Many new language courses kick off in September and October. If it's the first time the class has met, learners will need a chance to learn each other's names. Here are a few unusual games to try.
- Each learner draws a large 3 by 3 grid (i.e. 9 squares).
- Slowly read through all the names on the register (spelling difficult names). Learners must randomly select 9 of these names (of people they don't already know) to write into spaces on their grid.
- When everyone has a full grid the learners walk around the room, find their nine people, chat a little and make some notes about each person.
- Afterwards, play 'bingo' by calling out names randomly - students tick a name if they have it on their own grid.
- For each name ask the class to indicate who the person is and tell you some things about the person. When someone completes their grid with nine ticks - they win. (But you could always play it again!)
- On the board draw a seating plan of the room and get the class to copy it.
- Each learner round the room then says their name and everyone else writes it down at the correct place on their plan.
- Ask the class to study the names for 2 minutes, then put their plans away.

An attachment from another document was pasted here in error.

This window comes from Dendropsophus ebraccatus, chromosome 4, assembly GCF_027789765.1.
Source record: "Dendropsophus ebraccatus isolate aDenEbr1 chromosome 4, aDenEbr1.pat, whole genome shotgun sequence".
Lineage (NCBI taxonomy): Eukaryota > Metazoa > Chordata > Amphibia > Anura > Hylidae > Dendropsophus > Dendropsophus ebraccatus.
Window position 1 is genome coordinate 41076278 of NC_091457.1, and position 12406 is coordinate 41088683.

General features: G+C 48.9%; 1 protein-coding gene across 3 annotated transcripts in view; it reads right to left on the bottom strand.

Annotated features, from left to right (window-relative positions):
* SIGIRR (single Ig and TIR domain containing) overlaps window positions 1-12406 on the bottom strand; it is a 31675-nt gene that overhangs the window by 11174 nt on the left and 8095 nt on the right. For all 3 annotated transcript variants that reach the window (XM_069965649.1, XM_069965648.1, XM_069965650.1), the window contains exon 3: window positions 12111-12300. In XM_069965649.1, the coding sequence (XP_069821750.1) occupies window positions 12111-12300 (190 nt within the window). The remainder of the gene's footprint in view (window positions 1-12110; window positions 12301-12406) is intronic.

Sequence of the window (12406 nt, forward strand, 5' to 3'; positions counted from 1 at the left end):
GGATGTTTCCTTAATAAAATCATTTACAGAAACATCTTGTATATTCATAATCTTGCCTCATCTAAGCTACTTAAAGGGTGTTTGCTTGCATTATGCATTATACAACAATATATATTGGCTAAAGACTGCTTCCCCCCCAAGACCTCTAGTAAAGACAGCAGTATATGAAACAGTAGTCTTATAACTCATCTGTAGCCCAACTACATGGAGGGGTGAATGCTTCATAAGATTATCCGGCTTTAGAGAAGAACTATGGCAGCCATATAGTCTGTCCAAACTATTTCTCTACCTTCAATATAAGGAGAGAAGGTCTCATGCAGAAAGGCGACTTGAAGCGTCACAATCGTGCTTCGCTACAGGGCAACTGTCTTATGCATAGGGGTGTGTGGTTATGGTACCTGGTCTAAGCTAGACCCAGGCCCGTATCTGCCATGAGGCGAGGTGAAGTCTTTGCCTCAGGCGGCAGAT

- Ask your first volunteer to leave the room - and while they're out, two other learners change places.
- When the volunteer comes back he /she must notice and name both students that have moved. Repeat the game a few times with different volunteers.
- After a few turns, make the game more difficult by changing two pairs at a time.
- Put up a mixed-up spelling of your own first name on the board - e.g. I might put up "Mij". Now, ask them to write an anagram of their own name.
- Collect these in and write them all up on the board. Every student now tries to write down all the original names.
- When finished they can check by walking round the room, meeting people and finding out if they have each person's name correctly.
Prepare a set of small cards - one for each learner. On three quarters write 'true'; on the others write 'false'.
- Distribute them; students must not let others see their card. Learners then stand up and mingle, meeting people and talking.
- When asked questions, anyone with a "true" card must give true answers; anyone with a 'false' card must lie (except about their name), inventing false life stories.
- Afterwards, form small groups of 4 - 6 people. Each group should try to work out who was 'true' and who 'false', writing a list identifying all suspected 'false' people.
- Finish up with a whole-class stage when the lists are read out and the truth is revealed.
- Groups get 3 points for each 'false' person correctly spotted - but minus 3 for anyone incorrectly identified.